Zimbabwe has imposed restrictions on imports of a list of basic goods, mainly from South Africa, to protect local industries and stem an outflow of scarce dollars from the drought-hit economy, industry minister Mike Bimha said on Wednesday.
Importers of the affected products – from bottled water to furniture and canned beans to fertlisers according to the Official Gazette – will now have to apply for special licences and explain why they need them, Bimha told Reuters.
Other listed goods included building materials, steel products, cereals, potato crisps and dairy products.
In the grip of its worst drought in a quarter century that has left 4 million people facing food shortages, Zimbabwe is also running out of cash, forcing the central bank to limit bank withdrawals.
Bimha saids the government had issued the temporary measures on June 17 to protect struggling industries that are operating at an average 35% of capacity.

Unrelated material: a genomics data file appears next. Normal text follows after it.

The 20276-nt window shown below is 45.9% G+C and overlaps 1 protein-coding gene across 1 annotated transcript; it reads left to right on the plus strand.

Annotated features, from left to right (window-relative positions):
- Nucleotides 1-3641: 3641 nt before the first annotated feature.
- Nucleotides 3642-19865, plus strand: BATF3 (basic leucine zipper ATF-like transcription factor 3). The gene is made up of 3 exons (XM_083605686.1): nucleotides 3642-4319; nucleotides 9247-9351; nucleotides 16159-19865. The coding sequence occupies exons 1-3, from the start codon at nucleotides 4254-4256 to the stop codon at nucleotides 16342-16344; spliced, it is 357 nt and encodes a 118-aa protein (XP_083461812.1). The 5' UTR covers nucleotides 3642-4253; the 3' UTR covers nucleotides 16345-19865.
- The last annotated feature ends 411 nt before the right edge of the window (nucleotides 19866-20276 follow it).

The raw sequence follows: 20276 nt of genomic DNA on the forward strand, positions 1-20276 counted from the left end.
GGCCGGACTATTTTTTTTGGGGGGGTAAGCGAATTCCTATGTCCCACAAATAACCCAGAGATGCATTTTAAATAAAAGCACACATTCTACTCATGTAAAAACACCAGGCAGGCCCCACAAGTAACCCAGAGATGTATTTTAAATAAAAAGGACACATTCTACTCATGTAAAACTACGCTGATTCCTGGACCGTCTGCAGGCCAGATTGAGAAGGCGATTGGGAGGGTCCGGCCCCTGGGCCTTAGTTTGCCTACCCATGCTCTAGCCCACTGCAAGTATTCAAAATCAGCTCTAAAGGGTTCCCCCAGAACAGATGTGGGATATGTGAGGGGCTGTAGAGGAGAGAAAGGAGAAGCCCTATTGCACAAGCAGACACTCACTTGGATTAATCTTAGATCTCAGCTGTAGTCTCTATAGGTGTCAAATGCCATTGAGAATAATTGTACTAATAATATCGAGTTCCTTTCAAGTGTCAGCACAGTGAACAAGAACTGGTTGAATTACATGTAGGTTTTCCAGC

“What we are saying is that if you had already imported your products before June 17, show us the proof and we will give you an import licence to bring the goods,” Bimha said.
“But going forward, if anyone wants to import these listed products then you need to provide justification before you are issued with a licence. We want to ensure our industries increase their capacity,” added Bimha.
The measure will last six months but can be extended, he said.
Local companies cheered the measures but economic analysts say they could cause shortages as the domestic industry struggles to increase capacity, with some firms using outdated equipment dating back to World War II.
An executive at Olivine Holdings, which manufactures soap, canned products and edible oils, said the measures would allow the firm to raise capacity at a time it is installing a new $15m plant.
“This should have been done gradually because the local industry is in a fragile state. They will not be able to cope with demand which will lead to shortages,” John Robertson, a Harare-based economic consultant said.
Zimbabwe could also lose significant revenues from duties as a result of the restrictions, at a time it is desperate for cash and has delayed June salaries for government workers by two weeks.
Taxes charged on imports accounted for 21% of the $725m in taxes collected by Zimbabwe’s tax agency during the first quarter of this year.
A catastrophic 1999-2008 recession decimated Zimbabwe’s industries and Harare has increasingly relied on imports. The country’s trade deficit has, as a result, widened from $400m a decade ago to $3.3bn last year.